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Traditional Remedy Lowers Cholesterol in Clinical Trials.

CHICAGO -- A natural treatment for lipid disorders, found in Ayurvedic materia medica, is holding up to promise in clinical trials.

Gugulipid, a derivative of resin from the Commiphora mukul tree, has been used in Ayurvedic medicine since at least 600 B.C. Sanskrit texts suggest that this herb, which originated in north-central India, was used to alleviate the effects of overeating or overindulgence, Dr. Philippe O. Szapary said at a conference on alternative and complementary medicine sponsored by the University of Chicago.

Some 20 clinical trials of the effects of gugulipid on cholesterol, four of which used standardized preparations, provided sufficient evidence of efficacy for the Indian government to grant it approval in 1987, said Dr. Szapary of the University of Pennsylvania, Philadelphia.

In a subsequent double-blind study conducted at the Heart Research Laboratory in Moradabad, India, 61 patients were randomized to receive 50 mg of gugulipid or placebo twice daily for 24 weeks, Dr. Szapary reported. In patients in the active treatment groups, total cholesterol levels decreased by 12%, low density lipoprotein (LDL) cholesterol levels decreased by 13%, and triglycerides decreased by 12%. The total cholesterol/high density lipoprotein (HDL) cholesterol ratio also decreased by 11%, while the levels of lipid peroxides--indicative of oxidative stress--fell by 33%. No changes were seen in any lipoprotein levels in the placebo group (Cardiovasc. Drugs Ther. 8[4]:659-64, 1994).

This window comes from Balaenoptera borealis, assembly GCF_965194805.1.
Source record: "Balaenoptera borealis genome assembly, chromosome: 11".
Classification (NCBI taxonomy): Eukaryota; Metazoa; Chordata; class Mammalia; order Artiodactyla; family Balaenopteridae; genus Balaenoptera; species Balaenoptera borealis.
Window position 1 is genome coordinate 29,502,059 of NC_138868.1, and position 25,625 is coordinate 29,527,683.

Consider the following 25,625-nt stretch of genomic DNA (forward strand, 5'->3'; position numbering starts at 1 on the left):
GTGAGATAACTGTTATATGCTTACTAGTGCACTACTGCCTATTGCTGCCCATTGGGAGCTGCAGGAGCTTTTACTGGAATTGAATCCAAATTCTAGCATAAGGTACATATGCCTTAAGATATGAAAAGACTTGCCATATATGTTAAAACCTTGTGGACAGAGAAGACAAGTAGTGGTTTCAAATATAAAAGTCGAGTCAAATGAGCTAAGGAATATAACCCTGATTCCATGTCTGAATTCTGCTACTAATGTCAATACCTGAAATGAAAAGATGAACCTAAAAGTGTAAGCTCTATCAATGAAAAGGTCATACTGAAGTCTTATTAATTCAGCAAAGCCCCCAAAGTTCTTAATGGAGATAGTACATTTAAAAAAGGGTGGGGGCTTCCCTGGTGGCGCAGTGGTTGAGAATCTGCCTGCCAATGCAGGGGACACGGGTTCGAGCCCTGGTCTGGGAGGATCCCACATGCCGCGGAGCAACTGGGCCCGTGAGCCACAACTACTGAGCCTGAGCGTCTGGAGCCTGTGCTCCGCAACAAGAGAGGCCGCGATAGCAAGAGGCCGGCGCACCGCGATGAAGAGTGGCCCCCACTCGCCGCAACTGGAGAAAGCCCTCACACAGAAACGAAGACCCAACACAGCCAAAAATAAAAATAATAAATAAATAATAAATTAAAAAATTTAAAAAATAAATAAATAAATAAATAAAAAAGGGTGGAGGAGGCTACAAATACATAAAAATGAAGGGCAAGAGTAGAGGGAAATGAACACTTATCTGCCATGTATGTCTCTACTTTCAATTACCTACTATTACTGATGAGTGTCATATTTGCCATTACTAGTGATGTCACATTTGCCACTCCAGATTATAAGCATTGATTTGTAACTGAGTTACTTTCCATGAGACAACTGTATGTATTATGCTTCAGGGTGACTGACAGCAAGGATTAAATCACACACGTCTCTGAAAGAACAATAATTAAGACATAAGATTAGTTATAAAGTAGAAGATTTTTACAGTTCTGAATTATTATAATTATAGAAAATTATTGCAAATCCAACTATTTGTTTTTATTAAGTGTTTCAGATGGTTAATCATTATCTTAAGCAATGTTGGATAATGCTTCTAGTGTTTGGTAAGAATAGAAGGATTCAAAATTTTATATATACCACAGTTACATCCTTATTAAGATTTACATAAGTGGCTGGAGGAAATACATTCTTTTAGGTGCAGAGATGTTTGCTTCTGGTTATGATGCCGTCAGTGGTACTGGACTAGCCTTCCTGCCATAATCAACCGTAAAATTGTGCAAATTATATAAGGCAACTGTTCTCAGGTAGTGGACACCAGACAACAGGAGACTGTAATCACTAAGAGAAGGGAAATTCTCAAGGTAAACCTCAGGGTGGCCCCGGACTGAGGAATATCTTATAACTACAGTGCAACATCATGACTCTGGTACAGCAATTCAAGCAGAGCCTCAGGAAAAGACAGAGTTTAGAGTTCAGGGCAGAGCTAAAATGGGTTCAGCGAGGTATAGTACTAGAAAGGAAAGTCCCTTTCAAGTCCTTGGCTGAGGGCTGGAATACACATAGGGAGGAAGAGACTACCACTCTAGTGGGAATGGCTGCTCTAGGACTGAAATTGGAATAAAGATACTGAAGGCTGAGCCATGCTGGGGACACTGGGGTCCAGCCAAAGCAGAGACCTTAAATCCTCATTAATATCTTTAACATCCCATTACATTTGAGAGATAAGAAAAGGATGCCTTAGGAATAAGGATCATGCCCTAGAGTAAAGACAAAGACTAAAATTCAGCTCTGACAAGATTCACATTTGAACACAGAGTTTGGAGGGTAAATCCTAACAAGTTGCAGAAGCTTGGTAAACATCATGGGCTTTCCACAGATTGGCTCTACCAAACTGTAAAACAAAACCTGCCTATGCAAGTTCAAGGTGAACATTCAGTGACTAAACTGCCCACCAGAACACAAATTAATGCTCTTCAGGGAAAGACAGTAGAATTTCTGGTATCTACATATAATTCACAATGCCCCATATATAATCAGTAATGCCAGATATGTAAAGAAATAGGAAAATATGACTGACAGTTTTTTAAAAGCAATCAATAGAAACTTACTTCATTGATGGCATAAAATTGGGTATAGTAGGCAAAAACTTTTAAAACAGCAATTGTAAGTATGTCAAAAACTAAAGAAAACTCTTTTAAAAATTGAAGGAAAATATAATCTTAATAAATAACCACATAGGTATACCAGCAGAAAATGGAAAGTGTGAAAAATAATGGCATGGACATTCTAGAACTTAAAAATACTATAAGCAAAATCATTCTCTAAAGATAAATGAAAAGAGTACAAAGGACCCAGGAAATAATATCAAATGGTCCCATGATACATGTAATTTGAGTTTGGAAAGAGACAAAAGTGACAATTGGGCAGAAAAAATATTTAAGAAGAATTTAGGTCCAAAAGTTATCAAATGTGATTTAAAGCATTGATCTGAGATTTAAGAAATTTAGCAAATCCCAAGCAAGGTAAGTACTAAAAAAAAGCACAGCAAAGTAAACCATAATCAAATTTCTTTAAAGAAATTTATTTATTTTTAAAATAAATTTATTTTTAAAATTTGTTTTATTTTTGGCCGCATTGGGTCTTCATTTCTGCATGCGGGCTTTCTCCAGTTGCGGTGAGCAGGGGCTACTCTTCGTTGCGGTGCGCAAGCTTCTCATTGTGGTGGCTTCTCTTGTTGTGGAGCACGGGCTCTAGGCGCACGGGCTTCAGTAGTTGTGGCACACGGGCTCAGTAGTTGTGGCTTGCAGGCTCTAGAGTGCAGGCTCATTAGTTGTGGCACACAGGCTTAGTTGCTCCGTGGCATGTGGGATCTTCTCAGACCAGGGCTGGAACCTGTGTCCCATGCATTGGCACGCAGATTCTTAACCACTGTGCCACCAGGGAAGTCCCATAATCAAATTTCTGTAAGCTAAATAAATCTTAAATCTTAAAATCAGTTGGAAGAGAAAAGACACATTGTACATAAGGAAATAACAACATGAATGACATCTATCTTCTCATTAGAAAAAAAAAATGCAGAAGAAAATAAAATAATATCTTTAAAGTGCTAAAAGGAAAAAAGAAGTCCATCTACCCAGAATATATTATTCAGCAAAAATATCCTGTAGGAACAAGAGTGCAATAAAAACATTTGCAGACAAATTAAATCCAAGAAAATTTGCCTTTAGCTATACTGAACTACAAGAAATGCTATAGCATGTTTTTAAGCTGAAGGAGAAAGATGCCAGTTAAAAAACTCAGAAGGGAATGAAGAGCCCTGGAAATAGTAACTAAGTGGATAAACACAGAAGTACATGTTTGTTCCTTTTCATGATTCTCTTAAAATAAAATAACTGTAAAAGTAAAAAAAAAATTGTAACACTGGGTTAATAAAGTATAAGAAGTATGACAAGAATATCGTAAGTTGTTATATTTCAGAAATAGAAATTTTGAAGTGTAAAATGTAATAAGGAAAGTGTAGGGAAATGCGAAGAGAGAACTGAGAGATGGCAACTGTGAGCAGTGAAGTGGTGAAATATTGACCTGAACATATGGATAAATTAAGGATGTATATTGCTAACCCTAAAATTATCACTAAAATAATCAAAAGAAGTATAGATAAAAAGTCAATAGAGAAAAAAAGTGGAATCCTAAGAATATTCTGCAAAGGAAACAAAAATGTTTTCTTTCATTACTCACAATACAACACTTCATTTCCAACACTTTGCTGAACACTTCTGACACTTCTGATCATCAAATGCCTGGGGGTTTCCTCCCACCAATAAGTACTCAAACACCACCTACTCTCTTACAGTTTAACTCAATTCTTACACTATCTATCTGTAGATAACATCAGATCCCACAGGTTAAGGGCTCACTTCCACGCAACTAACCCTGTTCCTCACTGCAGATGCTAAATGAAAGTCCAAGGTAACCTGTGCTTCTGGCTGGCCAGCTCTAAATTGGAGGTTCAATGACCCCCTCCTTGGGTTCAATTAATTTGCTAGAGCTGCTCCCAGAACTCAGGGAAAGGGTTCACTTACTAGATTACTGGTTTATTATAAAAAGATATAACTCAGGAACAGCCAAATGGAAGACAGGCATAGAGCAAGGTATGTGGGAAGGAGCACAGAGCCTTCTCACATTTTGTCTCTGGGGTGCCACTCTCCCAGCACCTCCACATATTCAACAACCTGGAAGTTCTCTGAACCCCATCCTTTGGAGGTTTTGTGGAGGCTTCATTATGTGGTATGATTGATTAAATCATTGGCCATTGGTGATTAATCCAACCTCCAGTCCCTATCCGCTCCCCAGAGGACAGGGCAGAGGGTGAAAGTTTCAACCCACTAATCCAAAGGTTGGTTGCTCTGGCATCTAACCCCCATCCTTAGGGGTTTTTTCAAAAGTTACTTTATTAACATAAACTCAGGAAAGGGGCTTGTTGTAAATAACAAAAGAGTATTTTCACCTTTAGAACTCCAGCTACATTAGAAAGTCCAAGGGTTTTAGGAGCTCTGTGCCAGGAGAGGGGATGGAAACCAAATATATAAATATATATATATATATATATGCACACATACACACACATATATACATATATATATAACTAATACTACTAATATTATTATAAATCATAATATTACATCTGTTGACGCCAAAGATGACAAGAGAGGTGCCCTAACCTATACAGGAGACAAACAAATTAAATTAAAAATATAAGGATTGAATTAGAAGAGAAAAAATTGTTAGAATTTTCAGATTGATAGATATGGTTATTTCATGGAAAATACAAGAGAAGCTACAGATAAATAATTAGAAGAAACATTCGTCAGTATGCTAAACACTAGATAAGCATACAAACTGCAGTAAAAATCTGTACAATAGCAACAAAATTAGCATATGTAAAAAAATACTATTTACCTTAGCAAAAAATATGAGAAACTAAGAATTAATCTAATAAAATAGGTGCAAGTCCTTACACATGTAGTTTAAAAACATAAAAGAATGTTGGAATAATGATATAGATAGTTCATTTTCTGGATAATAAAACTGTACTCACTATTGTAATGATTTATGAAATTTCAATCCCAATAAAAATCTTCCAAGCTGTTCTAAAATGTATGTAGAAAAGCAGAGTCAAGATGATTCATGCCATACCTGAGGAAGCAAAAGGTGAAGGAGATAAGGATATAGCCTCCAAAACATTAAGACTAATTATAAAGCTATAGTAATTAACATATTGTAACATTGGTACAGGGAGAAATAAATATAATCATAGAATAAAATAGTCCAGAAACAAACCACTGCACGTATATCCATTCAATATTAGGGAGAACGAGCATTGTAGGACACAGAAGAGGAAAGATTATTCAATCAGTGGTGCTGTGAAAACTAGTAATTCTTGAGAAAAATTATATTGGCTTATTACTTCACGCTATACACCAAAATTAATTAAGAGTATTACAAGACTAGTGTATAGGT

A standard dose and a high dose of gugulipid are now being evaluated in a clinical trial of Americans with moderate hypercholesterolemia, said Dr. Szapary, who has been awarded a grant from the National Institutes for Health's National Center of Complementary and Alternative Medicine to study alternative dietary approaches to the prevention and treatment of atherosclerosis.

Dr. Szapary is the principal investigator for the study, which is still blinded so results are not yet known. He also is the recipient of a grant from the Sabinsa Corp., which holds an investigational new drug application on a proprietary formulation of gugulipid.

The active components in gugulipid are E- and Z-guggulsterones, both of which have demonstrated anti-inflammatory effects. Gugulipid is thought to lower lipid levels primarily by increasing bile acid secretion, although it also may directly inhibit hepatic cholesterol biosynthesis.
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Title Annotation:Ayurvedic herb gugulipid lowers blood cholesterol
Publication:Internal Medicine News
Geographic Code:1USA
Date:Sep 1, 2001
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